Written By Russ Kane

It was a chilly, but comfortable Texas Gulf Coast morning in the historic Cat Spring Agricultural Hall near Sealy about an hour west of Houston. Here you will find the heart of a notable pre-Prohibition and now re-emerging wine region. At the Hall was an all-day technical program followed by an afternoon tasting of some of the area’s wines.

The one thing that was obvious from the start of the meeting was that everyone reveling in what was referred to as “the premier white grape of Texas.” If you don’t know what grape I’m talking about, it’s about time you did. Once you know it, this will make a great trivia question to stump your wine geek friends. For a hint, it is the only white grape to make it in the top five of grapes currently produced in Texas, and it is not Viognier, the one most people assume is the top Texas produced white grape.

The answer? Blanc Du Bois, or as many in Texas now call it, simply “Blanc” or abbreviated it “BDB.” It is currently the fifth most grown grape in Texas, after some well-regarded reds – Cabernet Sauvignon, Tempranillo, Merlot and Mourvèdre. Viognier makes it’s showing down at number nine. If you’re wondering why, you’ve never heard of this grape, it might be because other whites like Chardonnay have dominated the market for far too long.

Blanc Du Bois Grapes Mid-Harvest – Photo Credit: VintageTexas.com

Blanc Du Bois is so successful in Texas because it is a French American hybrid developed in Florida by a Texan, John Mortensen. He made it for hot, humid climes like Texas. It also has resistance to Pierce’s Disease, the nemesis of southern wine regions in America like Texas. It can also be grown over large expanses of east and south Texas and the Gulf Coast where European Vitis vinifera wine grapes have difficulty growing.

The success of Blanc Du Bois is also associated with the work of two friends in the Texas wine industry, Raymond Haak of Haak Vineyards and Winery in Santa Fe and Jerry Watson of Austin County Vineyards, a wine grower just west of Houston. Over the past two decades, Haak and Watson have discovered the essentials on how to successfully grow and harvest Texas Blanc. They have also collaborated on how to ferment and vinify it into the wide range of wines in styles from dry to sweet, still and sparkling, and even barrel aged in the styles of white Port and Madeira.  Such wines can be found at Haak Vineyards and Winery which regularly receive gold medals for their Blanc in national and international competitions, including the Houston Livestock Show and Rodeo™’s Rodeo Uncorked!® International Wine Competition. Texas Hill Country wineries like William Chris Vineyards and Lewis Wines also make wines with Blanc Du Bois.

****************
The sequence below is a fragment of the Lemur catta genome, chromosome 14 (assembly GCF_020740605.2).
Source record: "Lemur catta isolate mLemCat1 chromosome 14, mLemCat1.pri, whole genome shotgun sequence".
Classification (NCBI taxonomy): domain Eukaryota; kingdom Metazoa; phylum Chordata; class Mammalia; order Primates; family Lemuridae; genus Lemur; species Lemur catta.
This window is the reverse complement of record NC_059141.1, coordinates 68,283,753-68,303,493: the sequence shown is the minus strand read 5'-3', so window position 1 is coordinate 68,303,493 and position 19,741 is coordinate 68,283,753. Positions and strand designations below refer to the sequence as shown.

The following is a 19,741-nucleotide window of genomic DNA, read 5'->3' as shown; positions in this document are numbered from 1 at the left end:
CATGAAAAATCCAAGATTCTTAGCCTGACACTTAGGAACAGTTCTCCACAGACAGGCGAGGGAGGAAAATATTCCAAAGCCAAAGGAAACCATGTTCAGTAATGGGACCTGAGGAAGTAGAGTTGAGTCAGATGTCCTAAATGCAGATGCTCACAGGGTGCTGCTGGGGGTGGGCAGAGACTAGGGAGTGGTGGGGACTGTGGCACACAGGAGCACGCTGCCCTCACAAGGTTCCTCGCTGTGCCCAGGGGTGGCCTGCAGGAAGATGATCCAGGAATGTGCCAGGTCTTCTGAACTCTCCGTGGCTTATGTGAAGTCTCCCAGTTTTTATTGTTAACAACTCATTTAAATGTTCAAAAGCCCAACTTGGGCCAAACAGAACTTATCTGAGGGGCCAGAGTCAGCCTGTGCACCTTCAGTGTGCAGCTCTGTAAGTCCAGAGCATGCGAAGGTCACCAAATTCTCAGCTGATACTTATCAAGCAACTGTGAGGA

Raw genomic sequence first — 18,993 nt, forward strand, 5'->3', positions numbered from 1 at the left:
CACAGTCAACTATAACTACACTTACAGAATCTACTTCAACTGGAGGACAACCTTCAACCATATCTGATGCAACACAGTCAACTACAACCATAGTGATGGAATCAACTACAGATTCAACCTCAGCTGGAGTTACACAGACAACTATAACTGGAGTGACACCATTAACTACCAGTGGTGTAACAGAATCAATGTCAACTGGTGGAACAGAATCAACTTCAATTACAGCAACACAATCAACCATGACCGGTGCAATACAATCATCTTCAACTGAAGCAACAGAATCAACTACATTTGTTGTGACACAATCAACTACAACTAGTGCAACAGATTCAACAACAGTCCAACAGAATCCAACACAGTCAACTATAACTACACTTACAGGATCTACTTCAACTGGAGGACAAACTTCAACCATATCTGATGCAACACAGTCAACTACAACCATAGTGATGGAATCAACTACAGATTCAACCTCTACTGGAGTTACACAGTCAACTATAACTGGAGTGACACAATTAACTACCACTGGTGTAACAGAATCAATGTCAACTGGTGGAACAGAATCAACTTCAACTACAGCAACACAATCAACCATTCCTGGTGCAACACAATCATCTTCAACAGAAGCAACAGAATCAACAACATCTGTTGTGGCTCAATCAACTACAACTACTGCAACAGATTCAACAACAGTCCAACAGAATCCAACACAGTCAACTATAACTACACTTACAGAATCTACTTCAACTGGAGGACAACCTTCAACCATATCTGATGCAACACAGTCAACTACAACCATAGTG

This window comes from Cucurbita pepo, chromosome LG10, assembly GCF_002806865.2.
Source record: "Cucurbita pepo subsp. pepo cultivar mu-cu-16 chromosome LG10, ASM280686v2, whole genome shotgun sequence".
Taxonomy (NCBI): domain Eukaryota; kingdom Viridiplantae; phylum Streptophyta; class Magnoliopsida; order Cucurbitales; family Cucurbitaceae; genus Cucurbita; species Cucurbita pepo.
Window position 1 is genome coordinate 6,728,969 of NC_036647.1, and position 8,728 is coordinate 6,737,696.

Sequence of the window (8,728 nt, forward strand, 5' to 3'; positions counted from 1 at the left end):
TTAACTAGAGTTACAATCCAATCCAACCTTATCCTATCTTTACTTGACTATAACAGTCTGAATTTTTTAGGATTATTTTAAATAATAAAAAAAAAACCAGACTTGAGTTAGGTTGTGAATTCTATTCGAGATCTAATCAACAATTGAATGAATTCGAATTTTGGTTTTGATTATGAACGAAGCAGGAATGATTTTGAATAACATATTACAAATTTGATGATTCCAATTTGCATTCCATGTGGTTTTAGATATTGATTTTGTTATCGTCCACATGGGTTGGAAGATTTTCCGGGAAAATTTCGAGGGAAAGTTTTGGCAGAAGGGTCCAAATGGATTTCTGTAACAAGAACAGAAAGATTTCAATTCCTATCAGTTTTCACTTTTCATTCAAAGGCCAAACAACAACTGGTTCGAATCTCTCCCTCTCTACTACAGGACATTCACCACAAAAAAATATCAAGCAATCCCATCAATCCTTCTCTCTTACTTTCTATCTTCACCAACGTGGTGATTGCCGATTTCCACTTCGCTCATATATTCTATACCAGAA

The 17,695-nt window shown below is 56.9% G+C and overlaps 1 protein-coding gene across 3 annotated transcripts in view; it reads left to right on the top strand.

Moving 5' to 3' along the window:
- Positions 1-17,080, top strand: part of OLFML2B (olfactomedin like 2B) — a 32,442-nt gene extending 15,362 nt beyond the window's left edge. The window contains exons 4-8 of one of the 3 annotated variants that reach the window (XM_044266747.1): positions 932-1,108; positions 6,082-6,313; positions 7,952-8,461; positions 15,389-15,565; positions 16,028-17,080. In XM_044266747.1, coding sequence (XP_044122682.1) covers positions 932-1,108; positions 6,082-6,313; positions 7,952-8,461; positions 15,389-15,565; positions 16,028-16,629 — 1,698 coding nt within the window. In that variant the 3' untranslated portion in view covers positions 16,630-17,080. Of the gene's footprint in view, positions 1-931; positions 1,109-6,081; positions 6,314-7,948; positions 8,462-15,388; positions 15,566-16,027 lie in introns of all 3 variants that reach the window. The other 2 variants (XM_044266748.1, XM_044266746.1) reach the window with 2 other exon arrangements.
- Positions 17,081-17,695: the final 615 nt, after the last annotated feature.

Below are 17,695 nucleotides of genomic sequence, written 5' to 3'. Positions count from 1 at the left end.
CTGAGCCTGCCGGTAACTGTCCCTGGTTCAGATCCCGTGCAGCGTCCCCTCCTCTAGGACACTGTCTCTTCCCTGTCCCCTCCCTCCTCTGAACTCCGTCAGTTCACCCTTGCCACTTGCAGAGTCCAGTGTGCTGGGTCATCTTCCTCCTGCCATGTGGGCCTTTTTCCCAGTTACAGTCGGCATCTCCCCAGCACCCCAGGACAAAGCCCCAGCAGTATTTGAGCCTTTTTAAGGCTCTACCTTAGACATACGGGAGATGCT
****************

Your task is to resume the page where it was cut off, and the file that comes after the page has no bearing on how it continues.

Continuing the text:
There are also Texas wines being made using new Pierce’s Disease (PD) resistant grape varieties that are known collectively as “the Walker varieties”. These were developed by Andy Walker, Ph. D, and fellow researchers at U.C. Davis in California. They were produced by cross breeding Vitis vinifera (European) wine grapes with Vitis arizonica, a particular American and Texas native grape.  The V. arizonica grape has a single gene that gives it resistance to PD. As a result of this crossbreeding, the genetic mix of these new wine-making hybrids are made up of more than 95% V. vinifera and usually less than 5% V. arizonica. These grapes have recently been commercially released in Texas to vineyards through nurseries.

After extensive genetic and organoleptic testing, the new hybrids released come in both white (Blanc) and red (Noir) varieties. The whites have been given the names Caminante Blanc and Ambulo Blanc, with the reds named Camminare Noir, Errante Noir and Paseante Noir.

Ambulo Blanc is reminiscent of Sauvignon Blanc with a light straw color and limey citrus characteristics whereas Caminante Blanc has floral aromas with flavors of green apple, melon, lychee, and pineapple. Camminare Noir carries bright red fruit nuances and good tannic structure. Errante Noir is reminiscent of plummy Merlot with a dense mid-palate and balanced acidity and tannins. Lastly, Paseante Noir is suggestive of Rhone-style Syrah with blackberry, olive and herbal notes.

Paseante Noir grapes, one of the new Walker grape varieties - Photo credit: Amy Quinton

Texas wineries such as Messina Hof and Carter Creek Resort among others have started to experiment with these new winemaking grape varieties. They will likely begin by using the wines to blend with more conventional vinifera wines and then work them into single varietal wine releases as the names become better recognized.

Dr. Russell Kane is a researcher, wine writer, book author and blogger with articles and tasting notes that have appeared in local, regional and national publications over the past 20 years. Russ’s bestselling book, The Wineslinger Chronicles: Texas on the Vine, was released in 2012. He has also published a pictorial history and trail guide of the Texas Hill Country Wineries. His blog, VintageTexas.com, is the longest running blog commentary on the Texas Wine Industry.

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